CAPTCHA and the Non-Standard User

In the last year or so a number of sites that offer a service or interact with readers via comments have started using images as a way to authenticate users as living people rather than a piece of software. These CAPTCHA images reduce fraudulent accounts used for spam, spreading malware and engaging various other nasty practices. A Capcha image of a Google CAPTCHA sequenceis an image of a few characters (letters and numbers) without actual meaning, that are deliberately distorted so that a human is usually capable of deciphering them, but a piece of software is not. CAPTCHA stands for Completely Automated Public Turing Test to Tell Computers and Humans Apart. There’s a picture of one over there to the left, in case you’ve somehow missed them.

I think I first noticed them on Yahoo, but captchas have began appearing all over the place, in Google services account creation pages, on Blogger for comment posting, and in various blogging systems via plug-ins. The user sees the captcha, decodes it, and then types the nonsensical but short text string in a box to authenticate as a Real Live User. I’m sure using CAPTCHA to authenticate users reduces fraudulent accounts and spam comments.

But I can’t read them, most of the time. I suppose you could say I failed the Turing test. I’m dyslexic. My dyslexia rarely affects my reading, because while a b p and d might as well be the same letter, there’s context so I can figure out what the word is—and it’s not like I’m going to see b, p, and d in the same word all that often. I’m actually a good reader. Usually. Yahoo capchaBut captchas rarely use real words, they tend to mix letters and numbers, and they’re distorted spatially (which I do quite well on my own, thanks). In some implementations, captchas include extraneous data like “scratches” as well. More often than not, I can’t decode the image and can’t type the letters in the field, and so can’t authenticate myself as human.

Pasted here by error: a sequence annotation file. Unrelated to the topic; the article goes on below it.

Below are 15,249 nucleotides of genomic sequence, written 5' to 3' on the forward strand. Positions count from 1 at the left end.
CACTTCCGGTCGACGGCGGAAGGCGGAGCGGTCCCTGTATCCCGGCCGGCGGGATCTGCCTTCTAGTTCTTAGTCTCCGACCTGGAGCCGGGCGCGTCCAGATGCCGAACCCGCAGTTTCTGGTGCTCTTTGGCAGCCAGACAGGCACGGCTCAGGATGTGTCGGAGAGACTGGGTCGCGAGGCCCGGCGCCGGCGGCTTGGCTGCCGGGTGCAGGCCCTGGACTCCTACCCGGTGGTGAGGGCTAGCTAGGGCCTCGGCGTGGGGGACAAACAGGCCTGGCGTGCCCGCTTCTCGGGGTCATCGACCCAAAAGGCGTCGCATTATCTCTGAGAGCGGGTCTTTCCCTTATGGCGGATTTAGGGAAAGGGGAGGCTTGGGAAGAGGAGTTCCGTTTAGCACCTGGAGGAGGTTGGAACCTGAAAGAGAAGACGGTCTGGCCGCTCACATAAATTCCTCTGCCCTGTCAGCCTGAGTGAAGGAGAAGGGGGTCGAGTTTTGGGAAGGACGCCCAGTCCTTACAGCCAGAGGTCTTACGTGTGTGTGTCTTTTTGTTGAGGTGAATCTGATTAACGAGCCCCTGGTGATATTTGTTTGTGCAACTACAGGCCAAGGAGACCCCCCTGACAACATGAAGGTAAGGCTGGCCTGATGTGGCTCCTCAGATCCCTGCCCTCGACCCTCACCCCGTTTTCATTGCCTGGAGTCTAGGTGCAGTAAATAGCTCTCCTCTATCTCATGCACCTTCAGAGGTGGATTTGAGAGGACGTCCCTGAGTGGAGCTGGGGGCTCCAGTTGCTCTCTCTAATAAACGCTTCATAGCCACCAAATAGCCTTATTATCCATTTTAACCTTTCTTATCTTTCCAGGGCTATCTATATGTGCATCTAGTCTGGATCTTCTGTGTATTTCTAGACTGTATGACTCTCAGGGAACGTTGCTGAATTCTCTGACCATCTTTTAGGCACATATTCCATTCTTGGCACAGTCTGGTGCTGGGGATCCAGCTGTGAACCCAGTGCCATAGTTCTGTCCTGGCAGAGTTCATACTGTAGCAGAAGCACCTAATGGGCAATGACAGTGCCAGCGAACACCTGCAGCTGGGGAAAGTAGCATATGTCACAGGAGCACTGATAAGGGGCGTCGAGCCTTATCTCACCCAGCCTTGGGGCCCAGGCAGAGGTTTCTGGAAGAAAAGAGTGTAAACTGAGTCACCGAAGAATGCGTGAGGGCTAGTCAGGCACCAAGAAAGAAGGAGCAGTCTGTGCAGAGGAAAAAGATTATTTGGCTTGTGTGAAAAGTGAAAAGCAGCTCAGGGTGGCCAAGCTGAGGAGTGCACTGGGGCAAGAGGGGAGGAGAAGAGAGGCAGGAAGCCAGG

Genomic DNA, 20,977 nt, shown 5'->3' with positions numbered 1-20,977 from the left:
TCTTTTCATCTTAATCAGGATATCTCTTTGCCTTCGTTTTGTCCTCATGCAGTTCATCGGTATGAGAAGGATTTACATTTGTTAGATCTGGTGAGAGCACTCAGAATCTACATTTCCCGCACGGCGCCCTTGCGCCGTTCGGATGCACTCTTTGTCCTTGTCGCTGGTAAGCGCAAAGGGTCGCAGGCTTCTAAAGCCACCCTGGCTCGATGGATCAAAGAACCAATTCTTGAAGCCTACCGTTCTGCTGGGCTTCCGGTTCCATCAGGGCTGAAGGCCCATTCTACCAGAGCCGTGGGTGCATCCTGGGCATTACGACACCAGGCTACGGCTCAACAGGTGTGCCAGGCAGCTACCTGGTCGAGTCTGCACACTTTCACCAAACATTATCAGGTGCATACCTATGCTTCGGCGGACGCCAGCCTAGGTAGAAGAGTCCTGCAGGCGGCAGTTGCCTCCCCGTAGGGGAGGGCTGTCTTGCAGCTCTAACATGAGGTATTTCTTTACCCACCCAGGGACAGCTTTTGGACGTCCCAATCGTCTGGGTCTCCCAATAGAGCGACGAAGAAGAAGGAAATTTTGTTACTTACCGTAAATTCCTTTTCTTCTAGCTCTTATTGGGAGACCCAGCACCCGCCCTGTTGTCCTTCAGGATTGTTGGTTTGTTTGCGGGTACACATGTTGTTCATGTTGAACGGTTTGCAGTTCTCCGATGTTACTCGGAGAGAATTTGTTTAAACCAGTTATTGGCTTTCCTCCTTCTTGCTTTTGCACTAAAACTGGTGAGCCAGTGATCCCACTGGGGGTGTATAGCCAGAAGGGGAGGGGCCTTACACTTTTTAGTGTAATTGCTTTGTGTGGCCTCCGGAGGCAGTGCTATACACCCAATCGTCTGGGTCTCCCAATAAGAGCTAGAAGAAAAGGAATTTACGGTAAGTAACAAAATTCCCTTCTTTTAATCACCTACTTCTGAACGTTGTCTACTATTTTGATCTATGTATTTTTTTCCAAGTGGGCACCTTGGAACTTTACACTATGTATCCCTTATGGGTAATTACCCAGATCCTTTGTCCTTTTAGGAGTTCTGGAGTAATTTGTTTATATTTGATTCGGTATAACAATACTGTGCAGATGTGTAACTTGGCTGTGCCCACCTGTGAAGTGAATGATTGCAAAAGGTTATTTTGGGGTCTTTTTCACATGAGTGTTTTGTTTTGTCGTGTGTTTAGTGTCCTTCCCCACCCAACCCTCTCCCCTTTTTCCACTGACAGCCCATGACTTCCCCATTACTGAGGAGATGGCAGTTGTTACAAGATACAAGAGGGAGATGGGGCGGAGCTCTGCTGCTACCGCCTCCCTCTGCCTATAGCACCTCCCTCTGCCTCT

That means, for instance, I may not comment on your blog. No big loss that. But what if you’re using CAPTCHA on an educational site, perhaps part of a LMS or class web site? What if the workplace uses Capcha for authentication for some services? Oops.

MIT, who created CAPTCHA, created a system of audio captchas; that is, a digital recording (usually a string of numbers) with a lot of background noise (say, burbling water, or “wallah”) and perhaps two voices providing the numeric string, and then inserting extraneous words. I have a hard time with those too, but at least Google thought to offer them; I can play the audio as many times as I want while I make a transcription. So far, Google is the only site I’ve seen using CAPTCHA that offers an alternative for those who can’t decode the image. There’s a useful Note on the Inaccessibilty of CAPTCHA from the W3C.

If you’re using CAPTCHA

  • Please provide a clear alternative for people who have difficulty.
  • Consider providing an e-mail address, where a user can introduce themselves and you can post their comment or create the account for them when they really can’t deal with the captcha.